Longtime Cabrini-Green advocate accused of misusing funds for displaced residents; CHA seeking to amend consent decree
The Chicago Housing Authority is asking a U.S. District judge to amend the 2000 consent decree following a report critical of how funds intended for displaced or current Cabrini-Green residents were being used.
The Chicago Housing Authority is seeking to remove longtime resident advocate Carol Steele from the Cabrini-Green Local Advisory Council’s Community Development Corp. following a report accusing her and others of misusing more than $180,000 intended to help displaced and current residents.
The CHA along with the city filed a motion last week in federal court asking a judge to freeze the funds. The city is also asking for an independent auditor to assess the group’s finances and bar Steele and others from having access to the funds.
Steele, who moved into Cabrini-Green in the 1950s, declined to comment on specific allegations outlined in a report by the CHA’s inspector general.
“I go to the office Monday through Friday and don’t get paid a dime,” Steele said when reached Friday by phone. “This has been going on for years. So that’s all I got to say.”
She pointed out she was not president from 2005 to 2016, but she declined to comment on the time when she did serve as president of the board that oversaw the funds. She plans to meet with attorneys this week to discuss CHA’s motion.
Richard Wheelock, the chief legal counsel at Legal Aid Chicago, which represents the Cabrini-Green LAC, said they are reviewing the motion and the report. He does not represent the Community Development Corp.
“We take the motion very seriously,” Wheelock said. “We are reviewing it and are committed to working with CHA and the city to resolve their concerns. We all share the same goal, and this goal is embedded in the consent decree that the funds are to be used for the benefit of Cabrini-Green residents and displaced residents.”
The Community Development Corp. was created by the Cabrini-Green Local Advisory Council following the 2000 consent decree with the city amid the demolition of the Near North Side public housing complex. A percentage of profits from the development of the land was to be given to the group to help displaced or current Cabrini-Green residents.
But a report from the CHA’s office of inspector general found the funds were used to operate an elaborate council that spent thousands of dollars more each year than other councils.
The inspector general’s investigation, which stemmed from a tip in 2016, detailed corporation expenditures including: $36,899 for a Ford Transit van allegedly only used by Steele; $2,500 toward the funeral for Steele’s brother; and $35,000 by Steele, as well as some of her friends and relatives, to travel to six housing conferences.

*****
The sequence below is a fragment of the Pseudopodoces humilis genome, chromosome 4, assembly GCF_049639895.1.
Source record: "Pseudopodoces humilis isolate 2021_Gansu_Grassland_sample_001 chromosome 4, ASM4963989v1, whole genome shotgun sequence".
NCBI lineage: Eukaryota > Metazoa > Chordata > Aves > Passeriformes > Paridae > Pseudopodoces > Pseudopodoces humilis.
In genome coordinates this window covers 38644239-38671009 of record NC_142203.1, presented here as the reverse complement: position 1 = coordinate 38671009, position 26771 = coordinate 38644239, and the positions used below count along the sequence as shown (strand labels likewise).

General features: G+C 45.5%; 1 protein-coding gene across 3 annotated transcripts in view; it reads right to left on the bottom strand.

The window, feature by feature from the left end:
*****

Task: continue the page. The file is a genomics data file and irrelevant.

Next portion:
One of Steele’s relatives was paid $52,259 from 2011 to 2013 to resolve conflicts in the community, the report stated. Another relative was paid $45,390 from 2018 to 2019 for work as a driver and janitor. Steele was paid $16,800 from 2012 to 2014 for work she did as an administrative assistant, the report found.
Another $25,000 went for cash transactions from 2016 to 2019, but the inspector general couldn’t determine who received the money or what it was used for, the report stated. The report estimates that since at least 2012 Steele, her family and associates misused $183,668.
The CHA is asking a judge to amend the consent decree to allow the city and the housing authority, along with the council, to monitor the funds and to appoint the housing authority as a non-voting member of the board that oversees the funds.
The changes would require the board to make public a yearly budget and a yearly report on its finances.
It’s unclear how much money was given to displaced residents. From 2016 to 2018, the corporation gave six $500 scholarships to Cabrini-Green residents, according to the report.
“The abuse of this money is an affront to every resident who was supposed to benefit from it and is a clear violation of the intent and spirit of the decree,” Tracey Scott, CEO of the CHA, said in a statement issued by the agency.
The consent decree was the result of a tenant-led 1996 lawsuit over displacement and the reduced availability of affordable housing. Wheelock said the decree is an important tool of empowerment for the residents who fought to ensure they had a say in their future.
A hearing, expected to be conducted by phone, is scheduled for Aug. 21.
Elvia Malagón’s reporting on social justice and income inequality is made possible by a grant from The Chicago Community Trust.